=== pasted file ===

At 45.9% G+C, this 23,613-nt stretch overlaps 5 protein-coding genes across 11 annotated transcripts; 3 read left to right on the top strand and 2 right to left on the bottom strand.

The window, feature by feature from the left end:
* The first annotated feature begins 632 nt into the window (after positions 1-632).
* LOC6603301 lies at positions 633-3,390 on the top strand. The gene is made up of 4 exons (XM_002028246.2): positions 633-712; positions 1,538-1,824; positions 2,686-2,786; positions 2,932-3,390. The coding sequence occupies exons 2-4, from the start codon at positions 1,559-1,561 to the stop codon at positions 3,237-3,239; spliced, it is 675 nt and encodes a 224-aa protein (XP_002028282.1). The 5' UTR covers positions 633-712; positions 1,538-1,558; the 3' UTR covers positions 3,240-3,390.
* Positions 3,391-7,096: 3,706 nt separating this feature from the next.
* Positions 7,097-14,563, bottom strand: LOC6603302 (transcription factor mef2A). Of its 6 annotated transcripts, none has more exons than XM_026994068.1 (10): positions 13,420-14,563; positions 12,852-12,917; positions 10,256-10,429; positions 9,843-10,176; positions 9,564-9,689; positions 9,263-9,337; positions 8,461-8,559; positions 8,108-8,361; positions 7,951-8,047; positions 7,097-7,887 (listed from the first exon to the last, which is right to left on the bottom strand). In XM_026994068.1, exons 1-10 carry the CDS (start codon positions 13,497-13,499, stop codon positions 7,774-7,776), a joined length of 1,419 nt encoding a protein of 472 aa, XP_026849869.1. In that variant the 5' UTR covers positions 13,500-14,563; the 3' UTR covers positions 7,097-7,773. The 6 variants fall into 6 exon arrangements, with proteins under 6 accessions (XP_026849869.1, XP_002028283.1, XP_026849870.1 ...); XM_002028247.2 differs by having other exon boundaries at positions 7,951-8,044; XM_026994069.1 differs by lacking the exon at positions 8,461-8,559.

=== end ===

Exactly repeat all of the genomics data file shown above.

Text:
At 45.9% G+C, this 23,613-nt stretch overlaps 5 protein-coding genes across 11 annotated transcripts; 3 read left to right on the top strand and 2 right to left on the bottom strand.

The window, feature by feature from the left end:
* The first annotated feature begins 632 nt into the window (after positions 1-632).
* LOC6603301 lies at positions 633-3,390 on the top strand. The gene is made up of 4 exons (XM_002028246.2): positions 633-712; positions 1,538-1,824; positions 2,686-2,786; positions 2,932-3,390. The coding sequence occupies exons 2-4, from the start codon at positions 1,559-1,561 to the stop codon at positions 3,237-3,239; spliced, it is 675 nt and encodes a 224-aa protein (XP_002028282.1). The 5' UTR covers positions 633-712; positions 1,538-1,558; the 3' UTR covers positions 3,240-3,390.
* Positions 3,391-7,096: 3,706 nt separating this feature from the next.
* Positions 7,097-14,563, bottom strand: LOC6603302 (transcription factor mef2A). Of its 6 annotated transcripts, none has more exons than XM_026994068.1 (10): positions 13,420-14,563; positions 12,852-12,917; positions 10,256-10,429; positions 9,843-10,176; positions 9,564-9,689; positions 9,263-9,337; positions 8,461-8,559; positions 8,108-8,361; positions 7,951-8,047; positions 7,097-7,887 (listed from the first exon to the last, which is right to left on the bottom strand). In XM_026994068.1, exons 1-10 carry the CDS (start codon positions 13,497-13,499, stop codon positions 7,774-7,776), a joined length of 1,419 nt encoding a protein of 472 aa, XP_026849869.1. In that variant the 5' UTR covers positions 13,500-14,563; the 3' UTR covers positions 7,097-7,773. The 6 variants fall into 6 exon arrangements, with proteins under 6 accessions (XP_026849869.1, XP_002028283.1, XP_026849870.1 ...); XM_002028247.2 differs by having other exon boundaries at positions 7,951-8,044; XM_026994069.1 differs by lacking the exon at positions 8,461-8,559.